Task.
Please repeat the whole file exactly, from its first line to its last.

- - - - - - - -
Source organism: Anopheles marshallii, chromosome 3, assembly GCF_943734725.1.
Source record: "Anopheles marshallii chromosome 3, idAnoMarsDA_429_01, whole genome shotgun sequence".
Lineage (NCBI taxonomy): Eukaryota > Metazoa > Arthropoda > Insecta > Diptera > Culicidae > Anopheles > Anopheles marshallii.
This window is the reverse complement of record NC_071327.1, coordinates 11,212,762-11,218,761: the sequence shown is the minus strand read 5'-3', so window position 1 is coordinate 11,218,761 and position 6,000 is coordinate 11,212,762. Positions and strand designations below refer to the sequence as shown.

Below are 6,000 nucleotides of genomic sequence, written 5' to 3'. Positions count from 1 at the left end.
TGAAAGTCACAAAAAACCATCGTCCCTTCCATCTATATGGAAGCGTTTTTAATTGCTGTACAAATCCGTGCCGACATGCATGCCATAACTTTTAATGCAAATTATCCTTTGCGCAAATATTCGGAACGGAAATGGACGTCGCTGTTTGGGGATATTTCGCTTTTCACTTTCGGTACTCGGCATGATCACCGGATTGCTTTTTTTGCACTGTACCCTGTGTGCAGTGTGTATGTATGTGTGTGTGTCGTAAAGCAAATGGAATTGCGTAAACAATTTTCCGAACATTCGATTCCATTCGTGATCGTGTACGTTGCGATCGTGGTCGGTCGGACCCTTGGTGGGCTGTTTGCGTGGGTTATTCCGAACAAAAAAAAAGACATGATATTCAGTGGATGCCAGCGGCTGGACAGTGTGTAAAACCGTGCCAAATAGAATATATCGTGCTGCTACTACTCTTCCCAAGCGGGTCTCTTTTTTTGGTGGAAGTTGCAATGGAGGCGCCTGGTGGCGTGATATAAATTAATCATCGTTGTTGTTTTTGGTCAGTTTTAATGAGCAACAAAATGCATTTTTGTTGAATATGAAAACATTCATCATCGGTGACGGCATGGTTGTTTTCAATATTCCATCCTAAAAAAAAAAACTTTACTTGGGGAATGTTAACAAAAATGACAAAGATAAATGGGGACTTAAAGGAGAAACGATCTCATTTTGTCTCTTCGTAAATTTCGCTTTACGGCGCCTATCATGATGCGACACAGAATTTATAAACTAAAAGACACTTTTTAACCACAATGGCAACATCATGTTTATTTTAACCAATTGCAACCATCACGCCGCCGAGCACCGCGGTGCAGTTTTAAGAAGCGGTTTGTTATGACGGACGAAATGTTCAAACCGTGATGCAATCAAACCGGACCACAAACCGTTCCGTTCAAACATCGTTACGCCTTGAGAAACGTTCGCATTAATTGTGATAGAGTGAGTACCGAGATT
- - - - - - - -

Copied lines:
Source organism: Anopheles marshallii, chromosome 3, assembly GCF_943734725.1.
Source record: "Anopheles marshallii chromosome 3, idAnoMarsDA_429_01, whole genome shotgun sequence".
Lineage (NCBI taxonomy): Eukaryota > Metazoa > Arthropoda > Insecta > Diptera > Culicidae > Anopheles > Anopheles marshallii.
This window is the reverse complement of record NC_071327.1, coordinates 11,212,762-11,218,761: the sequence shown is the minus strand read 5'-3', so window position 1 is coordinate 11,218,761 and position 6,000 is coordinate 11,212,762. Positions and strand designations below refer to the sequence as shown.

Below are 6,000 nucleotides of genomic sequence, written 5' to 3'. Positions count from 1 at the left end.
TGAAAGTCACAAAAAACCATCGTCCCTTCCATCTATATGGAAGCGTTTTTAATTGCTGTACAAATCCGTGCCGACATGCATGCCATAACTTTTAATGCAAATTATCCTTTGCGCAAATATTCGGAACGGAAATGGACGTCGCTGTTTGGGGATATTTCGCTTTTCACTTTCGGTACTCGGCATGATCACCGGATTGCTTTTTTTGCACTGTACCCTGTGTGCAGTGTGTATGTATGTGTGTGTGTCGTAAAGCAAATGGAATTGCGTAAACAATTTTCCGAACATTCGATTCCATTCGTGATCGTGTACGTTGCGATCGTGGTCGGTCGGACCCTTGGTGGGCTGTTTGCGTGGGTTATTCCGAACAAAAAAAAAGACATGATATTCAGTGGATGCCAGCGGCTGGACAGTGTGTAAAACCGTGCCAAATAGAATATATCGTGCTGCTACTACTCTTCCCAAGCGGGTCTCTTTTTTTGGTGGAAGTTGCAATGGAGGCGCCTGGTGGCGTGATATAAATTAATCATCGTTGTTGTTTTTGGTCAGTTTTAATGAGCAACAAAATGCATTTTTGTTGAATATGAAAACATTCATCATCGGTGACGGCATGGTTGTTTTCAATATTCCATCCTAAAAAAAAAAACTTTACTTGGGGAATGTTAACAAAAATGACAAAGATAAATGGGGACTTAAAGGAGAAACGATCTCATTTTGTCTCTTCGTAAATTTCGCTTTACGGCGCCTATCATGATGCGACACAGAATTTATAAACTAAAAGACACTTTTTAACCACAATGGCAACATCATGTTTATTTTAACCAATTGCAACCATCACGCCGCCGAGCACCGCGGTGCAGTTTTAAGAAGCGGTTTGTTATGACGGACGAAATGTTCAAACCGTGATGCAATCAAACCGGACCACAAACCGTTCCGTTCAAACATCGTTACGCCTTGAGAAACGTTCGCATTAATTGTGATAGAGTGAGTACCGAGATT